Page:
So it’s been an utter delight to finish the year following another intuitive impulse, creating the Cyclical Wonder Club, a playful gathering point for those keen to keep reflecting, wondering and creating together.
Living with unapologetic intention, creating art, having fun while doing so, and honouring the hard times as well. Doing this together… it’s called oxytocin!
I so look forward to seeing where this leads in 2021!
School of Shamanic Womancraft
My work with the School of Shamanic Womancraft continues, both as teacher, workshop facilitator and webwitch. Really, that final ‘hat’ was the only one I could wear this year – I put out dates for my first workshops here in Manitoba in March, right when COVID arrived, and had to pull the plug on that foray for now.
This year I helped the School set up an online learning site, in preparation for significant new offerings in 2021. I volunteered my time to convert the main site to Elementor, largely for my own sanity (means I can do my job much more efficiently and create beauty more easefully!).
Best of all, Arahni and I facilitated two whole-school Zoom calls, for the first time in ten years, which were very well received! This really is a one-of-a-kind community, and I’m keen to do what I can to keep nourishing our connections over the coming years.
Feels like we’re mobilising for something… to be the change, of course… to be what’s required in these times…
Once again, it’s the building of connection and community that most calls to me, in part because this is my own personal lifework: how to be in sustainable and nourishing relationship with others? How to create space for our differences, without losing our connection?…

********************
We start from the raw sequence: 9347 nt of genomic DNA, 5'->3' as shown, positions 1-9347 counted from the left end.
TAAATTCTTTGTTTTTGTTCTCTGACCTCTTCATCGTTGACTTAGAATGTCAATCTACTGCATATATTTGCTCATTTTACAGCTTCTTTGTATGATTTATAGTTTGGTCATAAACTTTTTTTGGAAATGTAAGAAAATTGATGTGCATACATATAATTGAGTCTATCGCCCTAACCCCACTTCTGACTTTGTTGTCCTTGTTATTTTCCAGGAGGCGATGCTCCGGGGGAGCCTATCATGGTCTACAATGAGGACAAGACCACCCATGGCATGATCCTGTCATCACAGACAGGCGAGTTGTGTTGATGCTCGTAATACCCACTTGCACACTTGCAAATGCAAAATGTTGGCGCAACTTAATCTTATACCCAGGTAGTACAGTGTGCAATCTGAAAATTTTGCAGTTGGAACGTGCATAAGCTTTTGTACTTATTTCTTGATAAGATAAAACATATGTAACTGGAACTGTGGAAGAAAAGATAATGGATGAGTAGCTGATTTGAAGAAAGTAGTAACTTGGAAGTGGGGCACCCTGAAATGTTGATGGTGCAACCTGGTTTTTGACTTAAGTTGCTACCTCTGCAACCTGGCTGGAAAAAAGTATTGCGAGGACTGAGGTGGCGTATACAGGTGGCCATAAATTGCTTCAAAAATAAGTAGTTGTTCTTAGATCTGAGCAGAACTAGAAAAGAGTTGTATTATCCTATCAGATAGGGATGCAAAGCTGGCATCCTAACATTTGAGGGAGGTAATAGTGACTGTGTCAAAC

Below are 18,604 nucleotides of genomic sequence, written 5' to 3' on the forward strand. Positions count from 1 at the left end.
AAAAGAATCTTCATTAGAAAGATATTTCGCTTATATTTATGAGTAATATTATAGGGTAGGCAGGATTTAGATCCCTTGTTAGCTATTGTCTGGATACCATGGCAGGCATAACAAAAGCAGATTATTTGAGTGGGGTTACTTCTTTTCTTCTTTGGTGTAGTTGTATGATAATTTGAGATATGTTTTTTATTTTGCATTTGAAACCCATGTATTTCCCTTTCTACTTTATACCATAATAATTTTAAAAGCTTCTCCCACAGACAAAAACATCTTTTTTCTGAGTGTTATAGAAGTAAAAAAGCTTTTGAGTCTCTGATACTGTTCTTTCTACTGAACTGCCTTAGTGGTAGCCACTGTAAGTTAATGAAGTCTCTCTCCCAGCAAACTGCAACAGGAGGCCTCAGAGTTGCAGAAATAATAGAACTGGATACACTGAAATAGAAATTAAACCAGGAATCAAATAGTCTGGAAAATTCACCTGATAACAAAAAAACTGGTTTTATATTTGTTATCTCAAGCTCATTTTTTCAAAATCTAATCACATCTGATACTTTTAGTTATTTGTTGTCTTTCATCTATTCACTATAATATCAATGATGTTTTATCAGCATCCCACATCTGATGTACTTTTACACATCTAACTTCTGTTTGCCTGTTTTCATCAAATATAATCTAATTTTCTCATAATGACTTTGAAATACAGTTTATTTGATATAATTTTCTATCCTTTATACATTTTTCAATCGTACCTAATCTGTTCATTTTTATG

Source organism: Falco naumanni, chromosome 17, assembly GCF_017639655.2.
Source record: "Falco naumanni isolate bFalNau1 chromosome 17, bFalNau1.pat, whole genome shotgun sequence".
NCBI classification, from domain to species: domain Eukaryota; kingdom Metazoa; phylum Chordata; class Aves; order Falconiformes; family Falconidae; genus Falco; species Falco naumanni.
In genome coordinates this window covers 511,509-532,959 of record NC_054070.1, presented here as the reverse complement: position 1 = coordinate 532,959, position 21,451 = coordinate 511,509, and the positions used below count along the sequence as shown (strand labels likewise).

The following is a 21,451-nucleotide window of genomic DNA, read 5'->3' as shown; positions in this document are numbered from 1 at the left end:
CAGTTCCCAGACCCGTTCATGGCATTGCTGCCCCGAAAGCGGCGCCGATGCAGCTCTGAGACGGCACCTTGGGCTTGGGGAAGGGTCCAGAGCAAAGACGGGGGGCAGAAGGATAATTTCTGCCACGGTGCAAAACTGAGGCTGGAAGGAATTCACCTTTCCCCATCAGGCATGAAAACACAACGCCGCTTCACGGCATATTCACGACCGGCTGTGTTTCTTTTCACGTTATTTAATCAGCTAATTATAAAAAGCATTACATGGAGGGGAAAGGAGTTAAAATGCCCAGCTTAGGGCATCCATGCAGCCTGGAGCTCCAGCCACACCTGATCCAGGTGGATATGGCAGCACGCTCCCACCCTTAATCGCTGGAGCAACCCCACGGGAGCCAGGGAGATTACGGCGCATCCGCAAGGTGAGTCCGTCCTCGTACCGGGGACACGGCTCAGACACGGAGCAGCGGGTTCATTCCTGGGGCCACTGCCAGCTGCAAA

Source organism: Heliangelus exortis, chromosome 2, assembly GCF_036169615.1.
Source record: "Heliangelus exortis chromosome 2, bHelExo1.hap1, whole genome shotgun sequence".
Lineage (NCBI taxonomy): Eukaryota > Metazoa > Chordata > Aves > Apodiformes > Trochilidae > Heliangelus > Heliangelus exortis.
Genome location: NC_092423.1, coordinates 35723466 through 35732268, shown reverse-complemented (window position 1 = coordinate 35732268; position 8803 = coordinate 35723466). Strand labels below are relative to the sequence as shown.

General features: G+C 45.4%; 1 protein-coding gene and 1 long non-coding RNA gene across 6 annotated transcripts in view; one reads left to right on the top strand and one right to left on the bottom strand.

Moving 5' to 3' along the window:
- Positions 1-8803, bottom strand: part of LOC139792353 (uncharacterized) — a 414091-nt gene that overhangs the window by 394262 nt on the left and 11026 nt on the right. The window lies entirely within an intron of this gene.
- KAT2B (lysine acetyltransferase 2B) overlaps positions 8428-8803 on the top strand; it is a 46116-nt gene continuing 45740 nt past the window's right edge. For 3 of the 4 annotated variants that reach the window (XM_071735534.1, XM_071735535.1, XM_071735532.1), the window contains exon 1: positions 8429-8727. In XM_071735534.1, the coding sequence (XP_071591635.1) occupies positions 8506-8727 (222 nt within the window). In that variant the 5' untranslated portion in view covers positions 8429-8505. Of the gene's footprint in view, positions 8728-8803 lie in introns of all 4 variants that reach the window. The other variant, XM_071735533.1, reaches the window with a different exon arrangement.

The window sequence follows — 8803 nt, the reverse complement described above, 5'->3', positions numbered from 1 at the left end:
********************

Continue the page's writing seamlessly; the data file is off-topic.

Three years ago, I finished a three-year apprenticeship with the SSW and graduated as a Teacher of the Four Seasons Journey. Then I promptly moved to Canada and had to surrender all aspects of that identity.
I didn’t even know if I’d find people over here who are interested in this ‘shamanic’ work, by which I mean ‘listening intently, ear to the ground, to Life unfolding in every moment and what it is inviting us into.’
This ‘womancraft’ work, by which I mean alchemising enough of our stories so we can live our wild, true, sensual, embodied nature. Living “full of ourselves.” Midwifing ourselves and each other through our rites of passage and our evolving experience.
This lifework of being apprentice to transformation and all it requires of us…
It’s also felt complex bringing this work here in ways that aren’t culturally appropriating. I’m still in a process of feeling my way, in this regard. But very slowly, pieces of this part of my identity are being restored, it seems.
A Yule/Solstice ceremony with friends… drum journeys with friends… plans to head out on Wilderness Solo in 2021, supported by my man… and more conversation to be had with those who are keen to drop deep within themselves, held by intention, ceremony, solidarity and the unfailing presence of Mother Earth and all her beings.
TOP READ FOR 2020
Following another serendipitous intuitive impulse, Jasper and I hit the local library the day before it unexpectedly closed in March, and came home with five bags of books to see us through 2.5 months of zero library access.
One of the books I grabbed off a display stand was Quit Like a Woman: The Radical Choice to Not Drink in a Culture Obsessed with Alcohol by Holly Whitaker.
I’d seen QLAW around and wanted to read it, but I didn’t expect it to change my life in the radical way that it did – although, perhaps I should have read the subtitle with more consciousness!
I’d never before seen alcohol framed within the context of patriarchy and racism, and it completely reoriented my relationship to this rather ubiquitous aspect of modern life.
This book absolutely goes down as my top book for 2020, worth the read even if you’re committed to your alcohol-fuelled down-time! Aside from the incredibly powerful writing and searing honesty, the dismantling of aspects of our alcoholic culture feel life-giving in a Promethean kind of way.
All I can say is READ IT!
On the 9th of March, 2020, midway through reading QLAW, I quit drinking alcohol. I wasn’t a big drinker to start with, but it was interesting timing that, as the whole world was hitting the bottle shops harder than ever to cope with COVID, here I was, letting that idea go.